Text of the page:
Eased out with an $8 million payout provided by an influential Republican fundraiser, former GOP House Majority Leader Dick Armey says he has left the conservative tea party group FreedomWorks because of an internal split over the group’s future direction.
A confidential contract obtained by The Associated Press shows that Armey agreed in September to resign from his role as chairman of Washington-based FreedomWorks in exchange for $8 million in consulting fees paid in annual $400,000 installments. Dated Sept. 24, the contract specifies that Armey would resign his position at both FreedomWorks and its sister organization, the FreedomWorks Foundation, by the end of November.
According to the contract, Armey’s consulting fees will be paid by Richard J. Stephenson, a prominent fundraiser and founder and chairman of the Cancer Treatment Centers of America, a national cancer treatment network. Stephenson is on the board of directors of FreedomWorks.
Armey’s exit comes as a new sign of acrimony in conservative and Republican ranks as the party’s bruised leadership struggles with its November electoral losses and uncertainty over how to recast its principles and issues to compete with an ascendant Democratic Party.
Armey confirmed his departure Tuesday, telling the AP that “my differences with FreedomWorks are a matter of principle.” Armey said he made the decision to quit FreedomWorks in August, but Stephenson and other board members urged him not to leave until after the Nov. 6 election. Stephenson did not immediately respond to calls from AP for comment.
Armey would not describe his specific concerns, but he told Mother Jones magazine that the tea party group was moving in an unproductive direction. He also indicated dissatisfaction with the November election results, in which several GOP candidates supported by FreedomWorks Super PAC donations were beaten by Democratic Party rivals.
In an internal Nov. 30 resignation memo published by Mother Jones, Armey told FreedomWorks CEO Matt Kibbe to remove his “name, image and signature” from all the group’s materials and Web operations. Kibbe and other FreedomWorks officials were not immediately available for comment.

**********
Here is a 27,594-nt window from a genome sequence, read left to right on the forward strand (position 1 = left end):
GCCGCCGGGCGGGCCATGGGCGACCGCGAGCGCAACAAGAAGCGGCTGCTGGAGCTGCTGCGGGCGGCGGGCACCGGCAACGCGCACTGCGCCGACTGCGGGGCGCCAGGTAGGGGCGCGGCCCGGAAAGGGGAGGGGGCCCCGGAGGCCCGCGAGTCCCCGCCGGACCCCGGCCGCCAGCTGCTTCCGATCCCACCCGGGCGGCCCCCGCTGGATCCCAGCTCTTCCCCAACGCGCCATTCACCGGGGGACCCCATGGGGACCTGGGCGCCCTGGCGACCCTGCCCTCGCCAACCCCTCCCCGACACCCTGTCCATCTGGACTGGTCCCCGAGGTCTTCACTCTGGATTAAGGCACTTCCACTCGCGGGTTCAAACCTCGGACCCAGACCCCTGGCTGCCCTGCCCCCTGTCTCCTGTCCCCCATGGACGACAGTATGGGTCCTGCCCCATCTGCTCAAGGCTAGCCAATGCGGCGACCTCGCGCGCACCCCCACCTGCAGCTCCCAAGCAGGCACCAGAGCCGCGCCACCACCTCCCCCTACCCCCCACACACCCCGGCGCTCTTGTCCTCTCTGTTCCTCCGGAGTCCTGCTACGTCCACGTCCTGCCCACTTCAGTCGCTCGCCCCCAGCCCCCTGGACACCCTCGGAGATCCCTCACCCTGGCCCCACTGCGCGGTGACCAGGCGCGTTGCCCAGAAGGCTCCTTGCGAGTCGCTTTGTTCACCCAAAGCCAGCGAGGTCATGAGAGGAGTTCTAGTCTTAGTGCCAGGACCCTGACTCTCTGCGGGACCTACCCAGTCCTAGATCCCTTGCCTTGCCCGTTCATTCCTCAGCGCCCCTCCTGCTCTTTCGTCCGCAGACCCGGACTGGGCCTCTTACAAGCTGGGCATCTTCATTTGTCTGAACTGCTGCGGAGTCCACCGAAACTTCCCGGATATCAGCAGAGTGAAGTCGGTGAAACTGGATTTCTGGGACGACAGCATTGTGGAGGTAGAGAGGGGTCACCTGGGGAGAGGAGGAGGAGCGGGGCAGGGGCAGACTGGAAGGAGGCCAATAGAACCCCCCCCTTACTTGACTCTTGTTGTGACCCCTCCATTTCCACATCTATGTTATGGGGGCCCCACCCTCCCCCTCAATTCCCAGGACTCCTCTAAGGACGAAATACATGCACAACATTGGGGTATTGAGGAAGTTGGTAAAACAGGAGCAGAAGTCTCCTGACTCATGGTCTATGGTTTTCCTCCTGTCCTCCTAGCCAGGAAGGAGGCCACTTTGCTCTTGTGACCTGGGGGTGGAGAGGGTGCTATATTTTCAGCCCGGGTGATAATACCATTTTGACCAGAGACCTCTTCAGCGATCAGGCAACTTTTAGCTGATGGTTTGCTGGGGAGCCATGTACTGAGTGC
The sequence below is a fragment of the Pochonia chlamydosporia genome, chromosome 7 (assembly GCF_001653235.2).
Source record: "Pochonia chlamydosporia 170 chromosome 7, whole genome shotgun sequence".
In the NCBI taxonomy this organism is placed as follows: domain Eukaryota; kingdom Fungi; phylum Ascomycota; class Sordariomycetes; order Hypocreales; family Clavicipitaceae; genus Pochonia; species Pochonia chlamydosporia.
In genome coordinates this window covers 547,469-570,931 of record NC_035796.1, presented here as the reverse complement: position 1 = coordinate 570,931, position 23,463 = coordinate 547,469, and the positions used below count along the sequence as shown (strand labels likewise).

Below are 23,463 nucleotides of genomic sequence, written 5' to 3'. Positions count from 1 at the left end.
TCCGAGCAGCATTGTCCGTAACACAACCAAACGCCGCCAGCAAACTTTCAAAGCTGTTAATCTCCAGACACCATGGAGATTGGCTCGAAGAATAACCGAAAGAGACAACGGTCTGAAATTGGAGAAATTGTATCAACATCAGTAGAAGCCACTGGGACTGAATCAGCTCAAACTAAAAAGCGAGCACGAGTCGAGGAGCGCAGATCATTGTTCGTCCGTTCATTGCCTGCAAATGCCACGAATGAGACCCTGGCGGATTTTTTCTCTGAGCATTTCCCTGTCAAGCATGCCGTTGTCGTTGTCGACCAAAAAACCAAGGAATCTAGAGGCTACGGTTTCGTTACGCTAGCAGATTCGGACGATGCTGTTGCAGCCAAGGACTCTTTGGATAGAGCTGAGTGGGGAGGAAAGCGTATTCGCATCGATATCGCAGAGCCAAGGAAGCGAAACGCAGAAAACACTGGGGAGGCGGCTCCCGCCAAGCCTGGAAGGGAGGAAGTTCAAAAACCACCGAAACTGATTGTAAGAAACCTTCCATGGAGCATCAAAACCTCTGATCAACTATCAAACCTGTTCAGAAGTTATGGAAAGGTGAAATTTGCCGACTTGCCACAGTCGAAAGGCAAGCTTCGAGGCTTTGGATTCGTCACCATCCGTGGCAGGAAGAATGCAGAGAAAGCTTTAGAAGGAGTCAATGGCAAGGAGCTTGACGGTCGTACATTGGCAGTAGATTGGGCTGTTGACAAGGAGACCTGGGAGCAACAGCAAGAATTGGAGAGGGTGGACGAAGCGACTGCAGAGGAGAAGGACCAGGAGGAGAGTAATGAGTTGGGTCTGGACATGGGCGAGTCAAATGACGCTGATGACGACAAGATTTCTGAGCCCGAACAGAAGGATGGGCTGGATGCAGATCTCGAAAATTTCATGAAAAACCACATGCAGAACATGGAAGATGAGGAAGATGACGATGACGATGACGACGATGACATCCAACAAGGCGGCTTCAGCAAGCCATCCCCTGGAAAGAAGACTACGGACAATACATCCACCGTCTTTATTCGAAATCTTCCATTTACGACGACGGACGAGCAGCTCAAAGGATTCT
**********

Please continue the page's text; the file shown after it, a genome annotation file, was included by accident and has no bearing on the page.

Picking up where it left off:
Armey, who had been with the tea party group since its 2004 founding, is a veteran Texas Republican Party political figure who was intimately involved in the GOP’s conservative “Contract with America” congressional movement in the 1990s. While Armey, 72, was FreedomWorks’ co-chairman and intellectual authority and at first, its public face, the younger Kibbe has been its most active official, appearing at the group’s public gatherings.
FreedomWorks flourished after a wave of tea party House candidates swept into office in 2010, but despite spending hundreds of thousands of dollars to back favored GOP candidates in November, the group’s influence appeared to wane at the polls. Among the GOP losers supported by FreedomWorks in November were Senate candidates Josh Mandel in Ohio, Connie Mack in Florida and Richard Mourdock in Indiana.
Overall, tea party-influenced House legislators fared better in the recent elections, though their ranks thinned. At least 83 of 87 members of the tea party-powered House GOP freshman class of 2010 ran for re-election to the House in November. All but 11 of them were returned to office while a twelfth, Rep. Jeff Landry, R-La., faces an uphill runoff election this month against another GOP incumbent.
FreedomWorks’ internal secrecy and its role as a high-financed super political action committee became an issue in the weeks before the election when federal campaign finance documents revealed that a shadowy Tennessee-based corporation had funneled seven donations totaling $5.28 million to the tea party group. The amount was the largest political contribution to a super PAC in 2012 from a business group that would not identify its donor, citing changes to campaign finance rules that allow more secretive donations.
FreedomWorks would not identify the anonymous donor, and a Tennessee lawyer who set up the apparent shell company, Specialty Group Inc., declined repeated requests for comment. The Tennessee firm changed its name to Specialty Investments Group Inc. on Nov. 28, although the group appears to advertise no product or service. ___